Is evil evil? The Bible says: Evil is terribly evil. And God sees it as evil, too. BUT, it should have been otherwise; it wasn’t supposed to be this way.
For atheists, existence is the error (as Schopenhauer, as Samuel Beckett said), and we have no hope in overcoming it, it’s natural to the world as we know it.
For the Christians, evil is alien; it’s unnatural; it’s a party-pooper; it’s a gate-crasher. When Jesus was at the tomb of his friend Lazarus (read John 11), who died prematurely, it says “Jesus wept.” More importantly, it said 3 times, “Jesus was furious”. He and His Father had made the world “good”, but it has been marred by sin, by human evil. So, evil is evil, but it should have been otherwise. And when we’re shocked by bad news, or outraged by injustice, or crying and grieving because of sorrow, we’re actually seeing the world the way God Himself sees it: it should have been otherwise.
2. God is all good.
Is God all good? The Bible says: Yes, ALL good. You can’t have shadows in some part of God’s character, otherwise no one can ever trust Him. You would never know what was good and what wasn’t good. What the Bible says (in the Old Testament and the New Testament): God cares, God comes, God acts.
In the Old Testament, the supreme poem of the Suffering Servant who comes to do God’s work on behalf of us humans, who is tortured and hideously disfigured, and killed, on our behalf.
This Isaiah 53 passage is who Christians believe that Jesus is.
Dostoevsky went through a hell-fire of doubt, in his words. The turning point for him, trusting God, putting his faith in God: he saw a picture in Switzerland of the descent of Jesus from the cross after His crucifixion; Dostoevsky looked at it for 4 hours, at the end of it, he said: I do not know the answer to the meaning of evil, but I do know LOVE.
And that’s what Christians believe, that we see God in Jesus, on the cross, for us and for humanity, no one can go so low that our Lord has not gone lower, and we can trust Him and know Him that He is GOOD.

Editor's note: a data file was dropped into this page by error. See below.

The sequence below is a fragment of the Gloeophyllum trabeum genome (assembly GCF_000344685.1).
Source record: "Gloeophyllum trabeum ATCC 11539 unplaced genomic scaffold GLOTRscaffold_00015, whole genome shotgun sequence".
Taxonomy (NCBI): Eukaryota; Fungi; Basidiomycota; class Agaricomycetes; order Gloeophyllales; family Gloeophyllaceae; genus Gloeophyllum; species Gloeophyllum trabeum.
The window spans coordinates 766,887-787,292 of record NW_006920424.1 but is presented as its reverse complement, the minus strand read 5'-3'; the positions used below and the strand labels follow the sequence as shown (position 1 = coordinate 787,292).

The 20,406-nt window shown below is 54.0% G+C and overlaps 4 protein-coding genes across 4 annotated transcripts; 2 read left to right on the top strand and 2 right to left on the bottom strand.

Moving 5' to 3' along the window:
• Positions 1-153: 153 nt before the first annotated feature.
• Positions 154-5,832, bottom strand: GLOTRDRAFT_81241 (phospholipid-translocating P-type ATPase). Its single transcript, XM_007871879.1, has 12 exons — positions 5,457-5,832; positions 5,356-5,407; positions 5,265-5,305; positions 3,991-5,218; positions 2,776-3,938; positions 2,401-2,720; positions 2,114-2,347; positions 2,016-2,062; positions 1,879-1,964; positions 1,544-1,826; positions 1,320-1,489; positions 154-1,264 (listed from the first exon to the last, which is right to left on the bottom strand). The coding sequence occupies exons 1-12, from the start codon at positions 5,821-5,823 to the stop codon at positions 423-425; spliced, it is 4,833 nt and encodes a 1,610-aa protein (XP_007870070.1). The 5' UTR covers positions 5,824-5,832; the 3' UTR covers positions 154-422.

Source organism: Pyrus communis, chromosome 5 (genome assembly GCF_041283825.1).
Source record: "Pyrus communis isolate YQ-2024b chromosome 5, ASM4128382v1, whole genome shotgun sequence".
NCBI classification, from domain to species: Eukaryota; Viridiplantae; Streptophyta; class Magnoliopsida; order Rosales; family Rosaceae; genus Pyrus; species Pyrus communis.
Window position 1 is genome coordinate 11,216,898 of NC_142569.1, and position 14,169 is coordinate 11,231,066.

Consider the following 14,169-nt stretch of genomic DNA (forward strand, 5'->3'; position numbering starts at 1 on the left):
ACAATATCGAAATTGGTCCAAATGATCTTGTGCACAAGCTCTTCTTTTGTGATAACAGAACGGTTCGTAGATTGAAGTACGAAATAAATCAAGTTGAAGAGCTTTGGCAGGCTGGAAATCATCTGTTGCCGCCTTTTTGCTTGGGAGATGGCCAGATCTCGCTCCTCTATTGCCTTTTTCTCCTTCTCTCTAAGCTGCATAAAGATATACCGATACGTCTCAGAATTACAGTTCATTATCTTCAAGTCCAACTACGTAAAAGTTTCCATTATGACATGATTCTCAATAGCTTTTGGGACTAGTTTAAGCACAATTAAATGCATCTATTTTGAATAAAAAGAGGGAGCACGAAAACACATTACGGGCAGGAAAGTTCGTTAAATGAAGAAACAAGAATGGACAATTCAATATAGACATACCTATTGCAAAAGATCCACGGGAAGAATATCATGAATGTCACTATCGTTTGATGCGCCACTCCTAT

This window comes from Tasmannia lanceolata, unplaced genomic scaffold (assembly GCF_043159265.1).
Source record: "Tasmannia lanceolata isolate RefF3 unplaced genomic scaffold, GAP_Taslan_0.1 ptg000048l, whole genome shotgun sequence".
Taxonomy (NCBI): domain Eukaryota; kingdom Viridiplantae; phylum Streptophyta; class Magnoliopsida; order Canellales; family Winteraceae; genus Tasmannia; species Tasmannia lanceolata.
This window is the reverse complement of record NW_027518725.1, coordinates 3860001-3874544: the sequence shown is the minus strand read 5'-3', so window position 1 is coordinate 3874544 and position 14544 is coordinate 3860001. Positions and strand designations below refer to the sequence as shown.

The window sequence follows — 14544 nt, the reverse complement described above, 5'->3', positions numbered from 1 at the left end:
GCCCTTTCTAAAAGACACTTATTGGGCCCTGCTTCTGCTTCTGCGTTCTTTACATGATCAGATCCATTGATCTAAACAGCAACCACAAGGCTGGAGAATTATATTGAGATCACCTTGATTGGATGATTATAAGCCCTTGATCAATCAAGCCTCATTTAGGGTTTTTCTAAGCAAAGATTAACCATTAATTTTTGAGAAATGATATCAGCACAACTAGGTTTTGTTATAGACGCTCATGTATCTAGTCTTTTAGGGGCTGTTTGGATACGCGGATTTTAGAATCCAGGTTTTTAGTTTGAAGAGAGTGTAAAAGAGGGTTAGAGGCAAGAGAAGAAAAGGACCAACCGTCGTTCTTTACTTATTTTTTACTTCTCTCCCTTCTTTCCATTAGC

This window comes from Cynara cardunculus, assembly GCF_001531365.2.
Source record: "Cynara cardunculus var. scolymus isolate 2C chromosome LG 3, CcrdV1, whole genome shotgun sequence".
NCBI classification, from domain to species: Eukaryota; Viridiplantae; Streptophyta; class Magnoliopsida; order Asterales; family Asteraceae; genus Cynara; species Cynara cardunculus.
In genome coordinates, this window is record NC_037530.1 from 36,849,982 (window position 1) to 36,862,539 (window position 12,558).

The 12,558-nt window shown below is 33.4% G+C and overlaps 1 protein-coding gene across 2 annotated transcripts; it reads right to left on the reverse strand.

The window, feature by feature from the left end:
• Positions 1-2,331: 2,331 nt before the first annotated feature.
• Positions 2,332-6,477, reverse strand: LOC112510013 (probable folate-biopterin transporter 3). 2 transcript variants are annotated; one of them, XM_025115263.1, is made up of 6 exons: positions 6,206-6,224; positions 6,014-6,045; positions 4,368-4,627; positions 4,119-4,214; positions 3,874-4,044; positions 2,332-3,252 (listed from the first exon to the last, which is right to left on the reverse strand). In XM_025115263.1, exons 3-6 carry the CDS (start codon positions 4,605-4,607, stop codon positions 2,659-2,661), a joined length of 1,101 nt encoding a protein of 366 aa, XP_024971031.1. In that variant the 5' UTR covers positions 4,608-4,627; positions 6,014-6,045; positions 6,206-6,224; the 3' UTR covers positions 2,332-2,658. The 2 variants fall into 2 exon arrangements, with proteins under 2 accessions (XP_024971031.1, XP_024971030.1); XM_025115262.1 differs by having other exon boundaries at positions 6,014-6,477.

3. God is all powerful.
Is God all powerful? Why are things happening: cancer in my wife’s family, the Haitian earthquake, Auschwitz, etc—how you can trust God if you don’t really know what He’s really doing? Is He all powerful?
Answer to this deep question by Basil Mitchell in the Parable of the Resistance Fighter in WWII in France: Imagine I come to you in a bar one night and said “I gather you want to join the resistance. I am the local resistance leader. We’ll talk for 2 hrs. tonight. If you put your trust in me and join the resistance, we’ll never talk live; it’s too dangerous. Sometimes, you’ll know exactly what I’m doing (it’s obvious); sometimes, you won’t. I might be in Gestapo uniform arresting one of our own, you won’t know that I’m in disguise releasing him out of sight, because he was about to be arrested by the real Gestapo. But at the end of the war, when the codes are broken, and all of the secrets are explained, then we’ll know why everything happened."
In other words, you need to know why we trust the resistance leader. And that is the Christian faith in the world of today, which C.S. Lewis described as “enemy territory”.
The 2 big questions are these:
1. Do we know that –
Do we know that –
In Jesus, if God is the Father of Jesus Christ, I am sure God is there. If God is the Father of Jesus Christ, I am sure God is all good.
So, I don’t know all the answers. I don’t know “why?” about Auschwitz; I don’t know “why?” about the Southeast Asian tsunami, etc. But I know why I trust God who knows “why”. So, faith is not irrational: we can trust God in the dark, simply because we’re not in the dark about God.